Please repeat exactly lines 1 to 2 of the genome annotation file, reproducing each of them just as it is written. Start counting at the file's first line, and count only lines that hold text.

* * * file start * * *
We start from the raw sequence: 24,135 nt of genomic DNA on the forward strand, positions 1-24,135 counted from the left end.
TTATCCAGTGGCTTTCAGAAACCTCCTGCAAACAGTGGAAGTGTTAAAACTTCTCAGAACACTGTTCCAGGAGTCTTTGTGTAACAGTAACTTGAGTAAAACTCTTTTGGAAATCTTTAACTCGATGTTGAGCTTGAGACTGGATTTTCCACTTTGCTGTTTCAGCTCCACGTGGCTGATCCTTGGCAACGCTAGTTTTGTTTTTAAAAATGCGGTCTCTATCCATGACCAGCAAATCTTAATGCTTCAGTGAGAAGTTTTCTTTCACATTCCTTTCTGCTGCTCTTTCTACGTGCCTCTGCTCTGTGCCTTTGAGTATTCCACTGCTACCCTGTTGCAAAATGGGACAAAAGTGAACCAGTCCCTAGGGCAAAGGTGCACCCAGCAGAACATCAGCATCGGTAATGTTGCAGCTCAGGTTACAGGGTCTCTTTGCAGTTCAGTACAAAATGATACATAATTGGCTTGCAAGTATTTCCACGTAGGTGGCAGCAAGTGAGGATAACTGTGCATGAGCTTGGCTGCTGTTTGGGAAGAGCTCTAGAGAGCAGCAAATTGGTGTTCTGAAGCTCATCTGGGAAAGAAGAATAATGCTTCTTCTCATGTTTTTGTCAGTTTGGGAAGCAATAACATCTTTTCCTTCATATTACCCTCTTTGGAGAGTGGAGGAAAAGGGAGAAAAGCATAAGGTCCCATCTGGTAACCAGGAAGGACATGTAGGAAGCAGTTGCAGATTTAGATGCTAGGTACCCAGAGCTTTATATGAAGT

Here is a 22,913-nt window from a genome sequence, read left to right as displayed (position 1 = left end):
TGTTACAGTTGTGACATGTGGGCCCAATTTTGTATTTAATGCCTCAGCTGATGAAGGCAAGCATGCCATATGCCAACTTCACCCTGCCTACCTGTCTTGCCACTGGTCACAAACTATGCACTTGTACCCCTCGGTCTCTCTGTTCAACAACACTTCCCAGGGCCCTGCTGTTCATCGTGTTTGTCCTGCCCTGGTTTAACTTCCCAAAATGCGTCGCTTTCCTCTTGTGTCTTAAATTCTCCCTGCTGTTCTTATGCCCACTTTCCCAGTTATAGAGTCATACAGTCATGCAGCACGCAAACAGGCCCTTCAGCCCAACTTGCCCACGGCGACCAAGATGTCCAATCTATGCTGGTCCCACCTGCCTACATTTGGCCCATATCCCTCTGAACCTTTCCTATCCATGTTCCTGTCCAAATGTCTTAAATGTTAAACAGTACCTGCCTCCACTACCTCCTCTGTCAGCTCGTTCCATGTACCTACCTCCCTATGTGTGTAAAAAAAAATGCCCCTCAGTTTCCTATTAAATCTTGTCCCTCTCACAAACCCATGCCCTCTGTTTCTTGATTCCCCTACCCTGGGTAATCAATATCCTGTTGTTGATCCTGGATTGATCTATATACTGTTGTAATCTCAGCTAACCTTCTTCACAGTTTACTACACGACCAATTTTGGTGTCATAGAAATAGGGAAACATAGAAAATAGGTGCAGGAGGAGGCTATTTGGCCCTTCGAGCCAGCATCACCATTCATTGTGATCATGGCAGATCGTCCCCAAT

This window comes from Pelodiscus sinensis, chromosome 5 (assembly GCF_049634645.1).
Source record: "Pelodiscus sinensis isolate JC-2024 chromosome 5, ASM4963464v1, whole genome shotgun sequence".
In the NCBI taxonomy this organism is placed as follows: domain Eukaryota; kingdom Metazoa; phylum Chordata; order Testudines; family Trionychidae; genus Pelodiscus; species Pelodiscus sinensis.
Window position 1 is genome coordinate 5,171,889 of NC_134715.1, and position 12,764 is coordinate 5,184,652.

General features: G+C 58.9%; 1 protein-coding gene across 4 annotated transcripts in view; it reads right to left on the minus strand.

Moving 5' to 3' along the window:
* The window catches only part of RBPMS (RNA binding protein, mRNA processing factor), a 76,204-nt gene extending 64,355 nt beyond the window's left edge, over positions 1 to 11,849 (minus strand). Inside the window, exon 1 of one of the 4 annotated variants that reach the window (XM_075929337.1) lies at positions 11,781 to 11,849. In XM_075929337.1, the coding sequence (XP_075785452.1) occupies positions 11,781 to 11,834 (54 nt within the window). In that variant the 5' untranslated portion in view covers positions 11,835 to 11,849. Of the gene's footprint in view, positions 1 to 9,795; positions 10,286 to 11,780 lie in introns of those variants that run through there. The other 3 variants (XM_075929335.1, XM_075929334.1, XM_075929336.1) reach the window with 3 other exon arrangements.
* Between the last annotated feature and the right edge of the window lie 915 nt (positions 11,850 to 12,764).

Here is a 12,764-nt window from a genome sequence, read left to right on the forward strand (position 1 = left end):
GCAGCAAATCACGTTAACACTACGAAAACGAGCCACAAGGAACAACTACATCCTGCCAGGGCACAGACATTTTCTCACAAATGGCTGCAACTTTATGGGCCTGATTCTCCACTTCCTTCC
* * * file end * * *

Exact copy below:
We start from the raw sequence: 24,135 nt of genomic DNA on the forward strand, positions 1-24,135 counted from the left end.
TTATCCAGTGGCTTTCAGAAACCTCCTGCAAACAGTGGAAGTGTTAAAACTTCTCAGAACACTGTTCCAGGAGTCTTTGTGTAACAGTAACTTGAGTAAAACTCTTTTGGAAATCTTTAACTCGATGTTGAGCTTGAGACTGGATTTTCCACTTTGCTGTTTCAGCTCCACGTGGCTGATCCTTGGCAACGCTAGTTTTGTTTTTAAAAATGCGGTCTCTATCCATGACCAGCAAATCTTAATGCTTCAGTGAGAAGTTTTCTTTCACATTCCTTTCTGCTGCTCTTTCTACGTGCCTCTGCTCTGTGCCTTTGAGTATTCCACTGCTACCCTGTTGCAAAATGGGACAAAAGTGAACCAGTCCCTAGGGCAAAGGTGCACCCAGCAGAACATCAGCATCGGTAATGTTGCAGCTCAGGTTACAGGGTCTCTTTGCAGTTCAGTACAAAATGATACATAATTGGCTTGCAAGTATTTCCACGTAGGTGGCAGCAAGTGAGGATAACTGTGCATGAGCTTGGCTGCTGTTTGGGAAGAGCTCTAGAGAGCAGCAAATTGGTGTTCTGAAGCTCATCTGGGAAAGAAGAATAATGCTTCTTCTCATGTTTTTGTCAGTTTGGGAAGCAATAACATCTTTTCCTTCATATTACCCTCTTTGGAGAGTGGAGGAAAAGGGAGAAAAGCATAAGGTCCCATCTGGTAACCAGGAAGGACATGTAGGAAGCAGTTGCAGATTTAGATGCTAGGTACCCAGAGCTTTATATGAAGT